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S. B. Wang, K. Gronert; Resident Protective Lipid Circuits Exhibit Sex-Specific Differences in Reparative Inflammatory Responses Triggered by Recurrent Epithelial Injury. Invest. Ophthalmol. Vis. Sci. 2010;51(13):1565.
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© ARVO (1962-2015); The Authors (2016-present)
Sex has long been recognized as a risk factor in many inflammatory/immune diseases such as Dry Eye, a disease prevalent in post-menopausal women that often results in recurrent corneal epithelial injury. Resident lipid circuits (15-LOX, LXA4) in the cornea have emerged as critical mediators of inflammatory resolution and angiogenesis. More importantly, sex-specific differences in these lipid pathways remain unknown especially in the eye. To this end, we examined if sex differentially regulates these circuits.
A model of recurrent epithelial injury was induced in age-matched male and female Balb/c mice by re-abrading corneas 7 days post epithelial abrasion. Re-epithelialization was monitored by fluorescein staining and quantified by image analysis. Neovascularization was quantified via immunofluoresence using CD31 as an endothelial marker. Myeloperoxidase activity was used as a marker for PMN infiltration. PMN and macrophage infiltration were visualized via immunofluoresence in 5µm frozen sections using GR-1 and F4/80, respectively. Expression of select inflammatory and angiogenic mediators was measured using real-time PCR. Mouse eyes were treated with 17ß-estradiol (E2) (1 ng topically t.i.d.) or saline alone for 9 days.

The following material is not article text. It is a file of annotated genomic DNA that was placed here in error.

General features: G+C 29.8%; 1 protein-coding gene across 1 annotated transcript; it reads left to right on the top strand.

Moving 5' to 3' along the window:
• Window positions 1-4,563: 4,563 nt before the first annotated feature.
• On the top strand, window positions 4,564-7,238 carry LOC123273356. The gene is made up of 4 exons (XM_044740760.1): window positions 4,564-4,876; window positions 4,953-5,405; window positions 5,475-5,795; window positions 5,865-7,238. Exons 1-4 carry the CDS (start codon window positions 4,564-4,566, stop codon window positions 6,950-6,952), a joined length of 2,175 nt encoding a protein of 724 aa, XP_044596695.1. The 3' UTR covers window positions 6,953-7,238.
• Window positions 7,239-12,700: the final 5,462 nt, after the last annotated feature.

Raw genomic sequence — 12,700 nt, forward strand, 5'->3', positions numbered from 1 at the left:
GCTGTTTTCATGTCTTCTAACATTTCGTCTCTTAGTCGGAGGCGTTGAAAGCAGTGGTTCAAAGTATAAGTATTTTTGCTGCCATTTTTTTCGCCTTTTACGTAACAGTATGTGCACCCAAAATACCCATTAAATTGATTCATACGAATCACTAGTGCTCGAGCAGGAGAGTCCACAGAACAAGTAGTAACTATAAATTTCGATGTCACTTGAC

48 hours post reinjury, females displayed a significant delay in wound healing compared to males, which correlated with a marked increase in PMN infiltration (1.4 fold) and lower expression of 15-LOX. Treatment with E2 markedly regulated the expression of protective lipid circuits in the corneal epithelium. Reinjury amplified corneal inflammation and triggered neovascularization in both sexes. However, the angiogenic response was notably amplified in males compared to females (53%).
These data provide evidence for selective sex-specific differences in inflammatory, reparative and angiogenic responses in the cornea. More importantly, they provide the first evidence for sex-specific regulation of protective lipid circuits. Given the sex-related prevalence of prominent ocular diseases, sex steroid regulation of protective lipid circuits clearly warrants further investigation.
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